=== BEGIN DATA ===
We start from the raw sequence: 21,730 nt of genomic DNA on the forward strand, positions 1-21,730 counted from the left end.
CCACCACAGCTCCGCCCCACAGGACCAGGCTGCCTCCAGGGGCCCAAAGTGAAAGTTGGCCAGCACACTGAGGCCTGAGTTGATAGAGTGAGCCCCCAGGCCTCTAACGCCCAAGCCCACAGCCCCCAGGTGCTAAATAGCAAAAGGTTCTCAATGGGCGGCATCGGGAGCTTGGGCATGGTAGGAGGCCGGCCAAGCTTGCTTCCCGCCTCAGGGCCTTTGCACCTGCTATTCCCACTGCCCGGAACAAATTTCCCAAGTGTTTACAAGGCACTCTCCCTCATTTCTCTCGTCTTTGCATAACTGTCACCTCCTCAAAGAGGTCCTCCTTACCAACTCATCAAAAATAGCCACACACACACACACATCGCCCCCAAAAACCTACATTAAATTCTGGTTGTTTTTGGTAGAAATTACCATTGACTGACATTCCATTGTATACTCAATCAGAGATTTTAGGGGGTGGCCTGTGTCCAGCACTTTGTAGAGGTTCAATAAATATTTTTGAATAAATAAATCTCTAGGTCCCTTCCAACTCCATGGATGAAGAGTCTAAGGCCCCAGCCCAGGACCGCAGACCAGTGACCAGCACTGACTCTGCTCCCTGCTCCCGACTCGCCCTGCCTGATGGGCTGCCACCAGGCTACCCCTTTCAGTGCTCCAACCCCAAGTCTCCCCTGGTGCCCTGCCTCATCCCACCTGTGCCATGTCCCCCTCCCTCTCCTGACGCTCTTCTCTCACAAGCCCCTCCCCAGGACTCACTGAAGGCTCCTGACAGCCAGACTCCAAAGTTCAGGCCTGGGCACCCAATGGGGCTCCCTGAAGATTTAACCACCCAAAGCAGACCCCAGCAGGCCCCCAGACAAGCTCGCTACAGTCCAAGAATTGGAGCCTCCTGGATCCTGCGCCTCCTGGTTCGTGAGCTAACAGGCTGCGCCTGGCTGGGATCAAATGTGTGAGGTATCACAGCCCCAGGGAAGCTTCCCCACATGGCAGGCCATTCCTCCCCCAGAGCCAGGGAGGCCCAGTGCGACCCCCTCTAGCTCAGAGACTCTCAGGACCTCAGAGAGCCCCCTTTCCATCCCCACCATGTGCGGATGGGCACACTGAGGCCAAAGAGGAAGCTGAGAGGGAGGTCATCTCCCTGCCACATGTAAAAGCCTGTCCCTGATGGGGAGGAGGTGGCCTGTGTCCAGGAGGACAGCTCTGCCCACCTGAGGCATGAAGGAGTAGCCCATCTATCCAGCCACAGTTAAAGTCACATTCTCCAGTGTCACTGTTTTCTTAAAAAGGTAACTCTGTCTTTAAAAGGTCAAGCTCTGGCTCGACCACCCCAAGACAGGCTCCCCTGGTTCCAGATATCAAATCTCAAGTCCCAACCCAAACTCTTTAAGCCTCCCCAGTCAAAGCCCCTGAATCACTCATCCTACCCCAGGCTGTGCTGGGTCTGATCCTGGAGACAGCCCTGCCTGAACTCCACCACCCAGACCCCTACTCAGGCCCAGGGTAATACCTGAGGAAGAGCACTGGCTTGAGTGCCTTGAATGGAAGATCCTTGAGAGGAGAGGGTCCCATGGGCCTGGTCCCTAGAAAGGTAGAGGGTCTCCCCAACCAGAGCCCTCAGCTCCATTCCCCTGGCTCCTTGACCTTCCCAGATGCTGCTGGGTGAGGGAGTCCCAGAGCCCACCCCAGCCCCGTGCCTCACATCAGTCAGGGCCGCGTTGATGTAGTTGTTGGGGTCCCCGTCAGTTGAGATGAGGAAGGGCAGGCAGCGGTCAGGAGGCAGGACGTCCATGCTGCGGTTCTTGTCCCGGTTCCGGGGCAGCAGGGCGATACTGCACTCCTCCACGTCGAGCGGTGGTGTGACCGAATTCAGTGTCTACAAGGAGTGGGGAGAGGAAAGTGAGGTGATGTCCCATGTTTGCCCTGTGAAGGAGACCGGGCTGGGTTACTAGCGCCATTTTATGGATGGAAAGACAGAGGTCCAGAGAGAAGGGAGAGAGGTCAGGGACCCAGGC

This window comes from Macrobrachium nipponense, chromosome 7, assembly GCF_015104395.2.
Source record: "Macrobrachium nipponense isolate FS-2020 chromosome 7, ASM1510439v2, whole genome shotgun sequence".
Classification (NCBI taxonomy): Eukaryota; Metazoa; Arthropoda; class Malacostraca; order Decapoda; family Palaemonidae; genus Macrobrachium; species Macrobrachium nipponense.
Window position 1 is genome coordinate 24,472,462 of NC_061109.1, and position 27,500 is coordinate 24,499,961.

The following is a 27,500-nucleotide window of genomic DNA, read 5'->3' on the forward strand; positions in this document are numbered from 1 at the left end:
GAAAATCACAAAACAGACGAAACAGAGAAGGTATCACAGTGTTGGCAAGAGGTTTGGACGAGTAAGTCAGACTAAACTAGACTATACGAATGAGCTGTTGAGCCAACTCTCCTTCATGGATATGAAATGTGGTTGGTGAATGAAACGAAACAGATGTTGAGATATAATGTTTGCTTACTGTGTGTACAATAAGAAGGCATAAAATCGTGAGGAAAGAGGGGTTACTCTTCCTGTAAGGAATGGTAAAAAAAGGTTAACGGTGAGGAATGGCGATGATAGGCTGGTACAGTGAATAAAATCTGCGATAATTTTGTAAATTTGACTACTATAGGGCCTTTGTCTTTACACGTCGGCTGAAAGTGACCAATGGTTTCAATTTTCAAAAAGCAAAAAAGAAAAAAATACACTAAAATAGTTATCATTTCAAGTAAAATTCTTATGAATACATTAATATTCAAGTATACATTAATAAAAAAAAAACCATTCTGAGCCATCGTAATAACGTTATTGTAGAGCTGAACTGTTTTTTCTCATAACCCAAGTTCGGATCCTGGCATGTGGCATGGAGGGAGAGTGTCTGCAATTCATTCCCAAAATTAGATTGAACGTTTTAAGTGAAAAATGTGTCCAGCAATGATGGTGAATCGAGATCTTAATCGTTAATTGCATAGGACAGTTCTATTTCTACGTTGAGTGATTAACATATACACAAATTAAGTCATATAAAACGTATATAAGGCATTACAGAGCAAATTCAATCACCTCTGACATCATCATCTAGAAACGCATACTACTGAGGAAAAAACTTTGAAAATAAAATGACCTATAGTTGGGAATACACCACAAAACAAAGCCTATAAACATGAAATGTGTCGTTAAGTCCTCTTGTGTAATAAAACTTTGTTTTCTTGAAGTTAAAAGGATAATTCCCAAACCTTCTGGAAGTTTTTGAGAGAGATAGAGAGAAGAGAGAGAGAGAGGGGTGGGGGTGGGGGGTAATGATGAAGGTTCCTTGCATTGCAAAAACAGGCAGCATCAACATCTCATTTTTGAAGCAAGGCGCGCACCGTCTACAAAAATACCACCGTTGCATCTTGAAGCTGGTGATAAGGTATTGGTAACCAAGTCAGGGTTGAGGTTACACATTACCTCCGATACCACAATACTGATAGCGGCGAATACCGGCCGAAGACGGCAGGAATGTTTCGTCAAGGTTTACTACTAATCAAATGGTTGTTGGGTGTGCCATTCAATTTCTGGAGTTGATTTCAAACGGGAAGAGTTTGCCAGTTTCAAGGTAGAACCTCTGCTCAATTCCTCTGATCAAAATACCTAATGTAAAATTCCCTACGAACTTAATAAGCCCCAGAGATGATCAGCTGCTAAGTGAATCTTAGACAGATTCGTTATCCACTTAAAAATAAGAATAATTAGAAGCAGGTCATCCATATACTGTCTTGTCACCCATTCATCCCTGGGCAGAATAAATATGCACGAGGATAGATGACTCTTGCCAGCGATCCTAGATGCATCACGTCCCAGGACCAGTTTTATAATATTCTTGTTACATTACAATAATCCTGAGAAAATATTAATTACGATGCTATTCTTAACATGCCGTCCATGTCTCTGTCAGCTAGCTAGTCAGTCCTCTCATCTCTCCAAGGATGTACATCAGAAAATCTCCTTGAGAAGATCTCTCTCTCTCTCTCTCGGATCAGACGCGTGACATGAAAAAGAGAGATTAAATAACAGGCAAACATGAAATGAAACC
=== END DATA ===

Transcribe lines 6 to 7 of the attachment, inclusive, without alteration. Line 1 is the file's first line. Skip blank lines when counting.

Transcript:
Window position 1 is genome coordinate 24,472,462 of NC_061109.1, and position 27,500 is coordinate 24,499,961.

The following is a 27,500-nucleotide window of genomic DNA, read 5'->3' on the forward strand; positions in this document are numbered from 1 at the left end: